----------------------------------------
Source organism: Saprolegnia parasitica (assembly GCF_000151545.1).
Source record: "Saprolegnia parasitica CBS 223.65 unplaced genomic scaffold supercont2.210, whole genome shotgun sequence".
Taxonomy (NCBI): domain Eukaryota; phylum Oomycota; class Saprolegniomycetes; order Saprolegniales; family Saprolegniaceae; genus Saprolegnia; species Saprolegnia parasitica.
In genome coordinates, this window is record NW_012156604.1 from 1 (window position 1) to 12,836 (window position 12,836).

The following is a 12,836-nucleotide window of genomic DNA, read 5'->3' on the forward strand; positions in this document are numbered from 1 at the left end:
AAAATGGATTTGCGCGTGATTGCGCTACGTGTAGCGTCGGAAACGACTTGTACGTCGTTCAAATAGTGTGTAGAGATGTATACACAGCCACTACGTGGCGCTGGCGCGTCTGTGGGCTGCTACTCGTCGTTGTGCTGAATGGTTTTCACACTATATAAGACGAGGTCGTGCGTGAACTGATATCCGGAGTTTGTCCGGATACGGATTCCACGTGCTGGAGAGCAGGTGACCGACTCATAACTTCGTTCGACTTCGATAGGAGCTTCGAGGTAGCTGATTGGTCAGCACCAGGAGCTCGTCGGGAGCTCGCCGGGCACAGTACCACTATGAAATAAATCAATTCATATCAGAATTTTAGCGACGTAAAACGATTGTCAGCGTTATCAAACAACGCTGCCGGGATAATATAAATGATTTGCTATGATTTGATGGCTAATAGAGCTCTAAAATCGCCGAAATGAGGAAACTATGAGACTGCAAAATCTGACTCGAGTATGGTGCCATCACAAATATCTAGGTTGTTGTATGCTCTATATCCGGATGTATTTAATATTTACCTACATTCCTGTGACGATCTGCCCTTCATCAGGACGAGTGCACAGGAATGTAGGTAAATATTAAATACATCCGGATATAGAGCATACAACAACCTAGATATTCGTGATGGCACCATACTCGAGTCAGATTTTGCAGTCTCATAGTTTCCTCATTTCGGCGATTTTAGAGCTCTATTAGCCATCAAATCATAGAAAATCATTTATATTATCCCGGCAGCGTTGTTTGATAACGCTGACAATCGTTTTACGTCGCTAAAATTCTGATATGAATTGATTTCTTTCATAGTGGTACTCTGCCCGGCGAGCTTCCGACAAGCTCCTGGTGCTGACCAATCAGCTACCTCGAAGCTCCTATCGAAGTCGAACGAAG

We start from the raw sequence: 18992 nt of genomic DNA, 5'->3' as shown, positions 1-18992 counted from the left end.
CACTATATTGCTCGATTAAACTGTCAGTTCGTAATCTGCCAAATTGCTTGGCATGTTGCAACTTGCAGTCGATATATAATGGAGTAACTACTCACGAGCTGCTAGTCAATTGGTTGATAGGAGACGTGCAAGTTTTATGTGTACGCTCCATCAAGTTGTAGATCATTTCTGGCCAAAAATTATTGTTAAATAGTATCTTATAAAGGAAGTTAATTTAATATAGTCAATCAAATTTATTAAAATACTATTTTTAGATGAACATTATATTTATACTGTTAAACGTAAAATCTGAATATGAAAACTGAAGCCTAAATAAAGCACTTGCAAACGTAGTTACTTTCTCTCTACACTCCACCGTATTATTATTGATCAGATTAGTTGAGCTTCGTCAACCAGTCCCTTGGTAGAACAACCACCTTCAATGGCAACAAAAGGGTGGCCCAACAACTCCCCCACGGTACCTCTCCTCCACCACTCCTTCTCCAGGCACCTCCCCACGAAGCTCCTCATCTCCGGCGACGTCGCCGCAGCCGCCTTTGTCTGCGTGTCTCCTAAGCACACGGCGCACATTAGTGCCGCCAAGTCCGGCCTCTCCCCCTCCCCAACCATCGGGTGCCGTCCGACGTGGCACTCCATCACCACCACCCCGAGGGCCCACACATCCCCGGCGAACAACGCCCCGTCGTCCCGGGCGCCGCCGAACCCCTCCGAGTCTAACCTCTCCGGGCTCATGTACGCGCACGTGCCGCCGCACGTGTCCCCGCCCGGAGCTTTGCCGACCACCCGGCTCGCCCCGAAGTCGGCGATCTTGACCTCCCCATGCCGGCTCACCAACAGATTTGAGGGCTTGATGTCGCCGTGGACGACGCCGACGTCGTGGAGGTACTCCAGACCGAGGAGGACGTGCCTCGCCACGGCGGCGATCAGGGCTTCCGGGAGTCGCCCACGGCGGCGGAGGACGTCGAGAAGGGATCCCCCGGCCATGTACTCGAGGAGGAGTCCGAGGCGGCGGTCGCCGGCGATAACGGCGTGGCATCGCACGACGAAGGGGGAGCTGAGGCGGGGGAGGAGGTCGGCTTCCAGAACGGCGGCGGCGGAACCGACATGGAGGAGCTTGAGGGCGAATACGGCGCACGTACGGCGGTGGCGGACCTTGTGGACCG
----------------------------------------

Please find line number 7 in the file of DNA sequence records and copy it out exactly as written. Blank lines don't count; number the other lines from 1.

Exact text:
We start from the raw sequence: 18992 nt of genomic DNA, 5'->3' as shown, positions 1-18992 counted from the left end.